Odd news

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1 hour ago, fraufruit said:

https://wassermatrix.ch/

I like this bit: "Diese Handsonde dient dazu das Wasser zu informieren "

Sounds convincing to me, I dislike ignorant water.

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1 hour ago, john g. said:

https://www.bbc.com/news/world-middle-east-56508475

Maybe odd for some of us but if you are Egyptian! Cool👍

Cool is an understatement!  Those people know how to put on a show.  The Cleopatras were all simply stunning, along with the limos, the pageantry, the music, ...  👏🏼👏🏼👏🏼   Liz & Richard must have been up there clapping away.  😂 

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'You can read this important paper, linked here, whose abstract begins thusly:

The latitudinal gradient in species richness, with more species in the tropics and richness declining with latitude, is widely known and has been assumed to be stable over recent centuries. We analyzed data on 48,661 marine animal species since 1955, accounting for sampling variation, to assess whether the global latitudinal gradient in species richness is being impacted by climate change. We confirm recent studies that show a slight dip in species richness at the equator.

 

first-dog.jpg?resize=600%2C402

Or you can click this link instead and read the First Dog in the Moon version, though I should probably warn you that I don’t think his editors have properly emasculated his take on things to bring it into compliance with the stylebook.'

- Mike Peterson, http://www.dailycartoonist.com/index.php/2021/04/10/csotd-cest-le-weekend/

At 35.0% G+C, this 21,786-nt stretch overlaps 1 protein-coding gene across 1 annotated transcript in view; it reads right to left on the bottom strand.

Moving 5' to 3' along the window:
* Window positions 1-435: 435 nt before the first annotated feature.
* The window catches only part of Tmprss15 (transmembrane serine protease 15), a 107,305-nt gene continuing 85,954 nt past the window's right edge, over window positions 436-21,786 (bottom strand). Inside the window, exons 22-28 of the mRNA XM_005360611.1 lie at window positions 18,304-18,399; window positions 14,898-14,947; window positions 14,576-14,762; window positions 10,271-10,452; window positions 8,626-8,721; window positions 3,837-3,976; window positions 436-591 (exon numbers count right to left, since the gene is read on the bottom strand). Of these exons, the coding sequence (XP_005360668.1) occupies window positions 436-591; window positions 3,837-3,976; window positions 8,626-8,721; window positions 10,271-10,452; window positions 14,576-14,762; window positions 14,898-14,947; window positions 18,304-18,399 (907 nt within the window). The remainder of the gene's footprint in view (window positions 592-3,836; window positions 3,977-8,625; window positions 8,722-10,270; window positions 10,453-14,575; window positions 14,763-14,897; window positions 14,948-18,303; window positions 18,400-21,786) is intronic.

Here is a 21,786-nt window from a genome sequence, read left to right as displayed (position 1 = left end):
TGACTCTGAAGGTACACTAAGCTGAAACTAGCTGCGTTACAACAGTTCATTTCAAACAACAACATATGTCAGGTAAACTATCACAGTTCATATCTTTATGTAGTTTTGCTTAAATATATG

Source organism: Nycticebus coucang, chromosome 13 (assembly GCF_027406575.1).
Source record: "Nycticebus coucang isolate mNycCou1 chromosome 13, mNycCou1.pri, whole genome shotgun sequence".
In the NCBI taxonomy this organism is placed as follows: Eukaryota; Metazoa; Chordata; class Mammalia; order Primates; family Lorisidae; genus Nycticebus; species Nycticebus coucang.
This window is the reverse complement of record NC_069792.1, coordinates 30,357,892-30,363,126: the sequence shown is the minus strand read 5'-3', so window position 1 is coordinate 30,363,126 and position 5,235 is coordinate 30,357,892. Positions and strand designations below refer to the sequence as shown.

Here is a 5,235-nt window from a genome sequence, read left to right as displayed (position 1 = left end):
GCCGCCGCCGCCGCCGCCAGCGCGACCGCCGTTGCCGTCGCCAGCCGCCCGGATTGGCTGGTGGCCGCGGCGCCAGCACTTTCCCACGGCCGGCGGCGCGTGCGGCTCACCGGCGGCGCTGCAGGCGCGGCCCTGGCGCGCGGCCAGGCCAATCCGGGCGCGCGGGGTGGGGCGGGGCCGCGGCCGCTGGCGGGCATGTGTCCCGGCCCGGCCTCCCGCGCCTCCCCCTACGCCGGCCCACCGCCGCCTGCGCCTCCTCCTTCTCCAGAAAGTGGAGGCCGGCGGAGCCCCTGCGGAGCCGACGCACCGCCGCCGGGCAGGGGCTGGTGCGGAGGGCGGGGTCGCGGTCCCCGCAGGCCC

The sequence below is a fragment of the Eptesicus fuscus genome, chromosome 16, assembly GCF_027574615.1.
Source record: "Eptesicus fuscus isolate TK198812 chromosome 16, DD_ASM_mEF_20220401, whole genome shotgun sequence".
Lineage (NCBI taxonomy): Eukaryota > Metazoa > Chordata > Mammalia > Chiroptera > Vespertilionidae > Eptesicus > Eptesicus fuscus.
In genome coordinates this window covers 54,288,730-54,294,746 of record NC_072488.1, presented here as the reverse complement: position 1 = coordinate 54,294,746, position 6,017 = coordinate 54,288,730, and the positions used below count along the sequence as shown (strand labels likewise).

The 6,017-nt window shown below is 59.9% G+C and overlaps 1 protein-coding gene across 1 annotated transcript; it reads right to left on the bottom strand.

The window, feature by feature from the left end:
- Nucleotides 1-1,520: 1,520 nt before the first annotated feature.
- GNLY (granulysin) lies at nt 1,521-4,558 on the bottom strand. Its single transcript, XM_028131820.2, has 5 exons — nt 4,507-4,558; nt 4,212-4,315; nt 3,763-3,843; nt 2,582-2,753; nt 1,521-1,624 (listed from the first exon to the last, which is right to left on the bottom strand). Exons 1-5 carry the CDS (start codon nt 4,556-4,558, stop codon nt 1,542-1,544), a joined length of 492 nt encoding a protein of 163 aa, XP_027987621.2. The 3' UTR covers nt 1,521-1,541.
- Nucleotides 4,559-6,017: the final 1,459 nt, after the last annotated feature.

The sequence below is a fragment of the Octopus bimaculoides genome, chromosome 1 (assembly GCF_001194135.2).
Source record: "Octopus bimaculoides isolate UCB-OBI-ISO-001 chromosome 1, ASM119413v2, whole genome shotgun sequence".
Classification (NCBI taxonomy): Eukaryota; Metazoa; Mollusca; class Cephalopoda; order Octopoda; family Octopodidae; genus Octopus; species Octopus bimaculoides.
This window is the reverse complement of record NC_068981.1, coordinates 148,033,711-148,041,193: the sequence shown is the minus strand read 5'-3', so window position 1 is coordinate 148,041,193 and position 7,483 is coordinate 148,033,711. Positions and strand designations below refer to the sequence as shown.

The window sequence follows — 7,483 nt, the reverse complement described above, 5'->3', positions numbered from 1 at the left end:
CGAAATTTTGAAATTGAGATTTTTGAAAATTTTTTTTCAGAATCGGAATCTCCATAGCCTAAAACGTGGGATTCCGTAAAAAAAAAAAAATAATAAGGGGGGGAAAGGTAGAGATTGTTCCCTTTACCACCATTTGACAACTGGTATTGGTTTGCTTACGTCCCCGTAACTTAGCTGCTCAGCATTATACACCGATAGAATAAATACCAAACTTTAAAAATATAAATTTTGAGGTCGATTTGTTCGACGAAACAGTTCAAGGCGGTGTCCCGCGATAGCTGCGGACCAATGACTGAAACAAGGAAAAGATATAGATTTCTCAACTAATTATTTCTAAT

First Dog on the Moon is an Australian strip.

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Swiss people can be funny. They designed the smallest gold coin in the world with the head of Albert Einstein sticking his tongue out. You can't see it with the naked eye, however.

 

http://www.swissmint.ch/e/aktuell/neuheiten/klein-gold.php

 

"It goes without saying that the smallest gold coin in the world comes in specially developed packaging. After all, neither image on the minted sides can be discerned with the naked eye. So Swissmint has commissioned special packaging complete with magnifying lenses and light, ensuring that you can examine the smallest gold coin while still keeping it safely stored."

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17 minutes ago, LukeSkywalker said:

Hester Ford, aged 116 or 115, passed away in North Carolina. She had 126 great-great-grandchildren. Wow. Her husband died already in 1963 at age 57. They had 12 children. She survived WWI, the Spanish flu, WWII and baggy pants.

https://gerontology.wikia.org/wiki/Hester_Ford

Fascinating!  I love these stories because my great-grandmother was also a US supercentenarian who lived to be 111 (1888-1999) in southern Louisiana. And Hester, like my GG, was born as a McCardell.  I guess it's those Irish genes?  😂

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I love these stories as well, BethAnn!

My wonderful American friend Armenio had great genes. Mum made 100. Dad ( I think ) 97.

Unfortunately, Armenio himself ( and we had phoned a few weeks before and he said “ hey John. I am in glorious health and can you make it over here?) “ passed away at the age of around 75. )
 

His wife sent me a message , having listened to my Voicemail  ( or Handy message ) or whatever it was called to Armenio about 7 or 8 years ago. 
And  we both had reason to cry. A wonderful man and friend.

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@katheliz

No matter how I search I can't find the original cartoon. My question is if there are any more, because it's quite brilliant. 

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